February 2, 2010
Recent U.S. Supreme Court Decision Will Mean More Election Spending in Wisconsin
The very narrow and hotly disputed 5 to 4 decision by the U.S. Supreme Court in the landmark Citizens United v. F.E.C. case on January 21st, will certainly change the landscape of American and Wisconsin politics and elections. Apologists for the misguided majority opinion - a horrendous case of judicial activism on steroids - wrongly predict that not much will change and that corporations and unions -- who can now spend freely on outside advertisements with unlimited money from their general treasuries (instead of from regulated political action committees with contribution limits) -- will choose not to do so.
That is utter nonsense.
While not every corporation or union will elect to run campaign ads using their general treasuries, a few are sure to do so. And many more will transfer vast amounts to "front" or aggregate groups who will then blanket the airwaves. Spending by outside special interest groups is certain to increase in our elections, drowning out the message of candidates and the concerns of the vast majority of citizens who cannot afford to pay for expensive air time to broadcast 30 and 60 second ads - most of them negative and demoralizing.
In Wisconsin, this year's election for Governor is the first since 1982 with no incumbent running for re-election. So it is a wide-open race. In reports filed yesterday with the Wisconsin Government Accountability Board, Republican candidates and current Milwaukee County Executive Scott Walker, a former member of the Wisconsin Assembly, has about $2 million in the bank. His Republican primary opponent, former U.S. Representative Mark Neumann has about $1 million - most from his own pocket. Democrat Tom Barrett, the Mayor of Milwaukee and a former member of the U.S. House of Representatives. the Wisconsin State Senate and the Assembly, has a war chest of about $1.5 million. All will have to collect much more to contend with an expected onslaught of outside special interest group spending in this election. The 2006 election for Governor of Wisconsin was about a $35 million affair with nearly half of that being spent by outside groups. Look for a $50 to $60 million dollar gubernatorial election this year with outside special interest spending outpacing candidate spending.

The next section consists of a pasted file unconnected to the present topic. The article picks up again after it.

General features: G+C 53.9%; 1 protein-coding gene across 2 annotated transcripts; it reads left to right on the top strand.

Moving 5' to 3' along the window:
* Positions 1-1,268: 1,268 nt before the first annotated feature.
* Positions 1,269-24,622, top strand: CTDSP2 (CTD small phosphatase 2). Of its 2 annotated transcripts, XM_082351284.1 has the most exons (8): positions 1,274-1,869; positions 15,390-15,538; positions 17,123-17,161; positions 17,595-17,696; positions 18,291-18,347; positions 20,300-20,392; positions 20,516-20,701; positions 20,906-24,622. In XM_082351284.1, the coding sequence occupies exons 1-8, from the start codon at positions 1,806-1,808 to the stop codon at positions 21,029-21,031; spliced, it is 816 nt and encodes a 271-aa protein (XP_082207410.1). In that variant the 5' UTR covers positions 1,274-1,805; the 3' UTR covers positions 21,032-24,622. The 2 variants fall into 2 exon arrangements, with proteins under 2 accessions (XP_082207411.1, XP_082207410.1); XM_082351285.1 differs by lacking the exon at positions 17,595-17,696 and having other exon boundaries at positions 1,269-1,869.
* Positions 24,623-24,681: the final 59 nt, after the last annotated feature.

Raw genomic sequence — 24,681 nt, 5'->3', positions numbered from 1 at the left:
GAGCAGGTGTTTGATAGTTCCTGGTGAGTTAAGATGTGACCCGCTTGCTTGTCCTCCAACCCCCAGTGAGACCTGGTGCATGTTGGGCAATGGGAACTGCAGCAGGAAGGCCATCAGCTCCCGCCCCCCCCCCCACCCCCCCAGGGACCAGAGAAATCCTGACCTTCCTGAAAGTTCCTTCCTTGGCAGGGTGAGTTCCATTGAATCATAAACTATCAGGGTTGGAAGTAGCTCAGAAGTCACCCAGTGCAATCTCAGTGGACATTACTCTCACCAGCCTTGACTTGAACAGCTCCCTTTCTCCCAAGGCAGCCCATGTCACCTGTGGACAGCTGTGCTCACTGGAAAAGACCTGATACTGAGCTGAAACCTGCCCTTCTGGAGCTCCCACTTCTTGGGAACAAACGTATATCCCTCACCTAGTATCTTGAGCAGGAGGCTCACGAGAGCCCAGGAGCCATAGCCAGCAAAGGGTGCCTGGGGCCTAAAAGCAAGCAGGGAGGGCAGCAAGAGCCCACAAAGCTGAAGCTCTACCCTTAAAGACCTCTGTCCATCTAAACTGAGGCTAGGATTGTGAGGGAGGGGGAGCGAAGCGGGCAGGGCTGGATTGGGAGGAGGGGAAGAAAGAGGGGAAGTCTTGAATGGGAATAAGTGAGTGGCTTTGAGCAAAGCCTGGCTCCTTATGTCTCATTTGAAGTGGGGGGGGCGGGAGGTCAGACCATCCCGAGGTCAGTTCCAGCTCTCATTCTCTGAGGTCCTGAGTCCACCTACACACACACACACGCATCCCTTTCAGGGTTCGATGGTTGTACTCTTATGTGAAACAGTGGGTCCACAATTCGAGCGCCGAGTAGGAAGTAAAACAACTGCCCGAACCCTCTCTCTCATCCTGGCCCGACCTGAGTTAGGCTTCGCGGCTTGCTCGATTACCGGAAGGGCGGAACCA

To see more on this development, you can watch TV coverage here: Following the money: Vote 2010
For more on that U.S.Supreme Court decision and its impact on Wisconsin politics and elections and some possible solutions to address the problems caused by the decision, go here watch this debate between campaign finance experts and advocates (including Common Cause in Wisconsin's director) that was filmed and broadcast on WisconsinEye, the "C-Span" equivalent in Wisconsin.
Last Monday evening, January 25th, at Marquette University, CC/WI hosted another in a series of "reform forums" held around Wisconsin over the past three years to help educate citizens and students about campaign finance and other political reform issues. About 100 citizens and students gathered to participate in a lively and spirited discussion and debate about the wisdom of the U.S. Supreme Court decision, Citizens United v. F.E.C. as well as public financing of state elections in Wisconsin, redistricting reform and other topics. Panelists included State Representative Jeff Stone (R-Greendale), State Senator Jim Sullivan (D-Wauwatosa), Marquette political science Professor John McAdams, former Milwaukee County District Attorney and current CC/WI State Governing Board member E. Michael McCann, and CC/WI Executive Director Jay Heck. The moderator of the forum was the Chair of the Marquette political science department, Professor Barrett McCormick. There were many comments and questions from an obviously interested and informed audience.
This very well attended and lively forum/debate was filmed by WisconsinEye and can viewed here.
Jay Heck, Executive Director
Common Cause in Wisconsin
152 W. Johnson St., Suite 212
Madison, WI 53703
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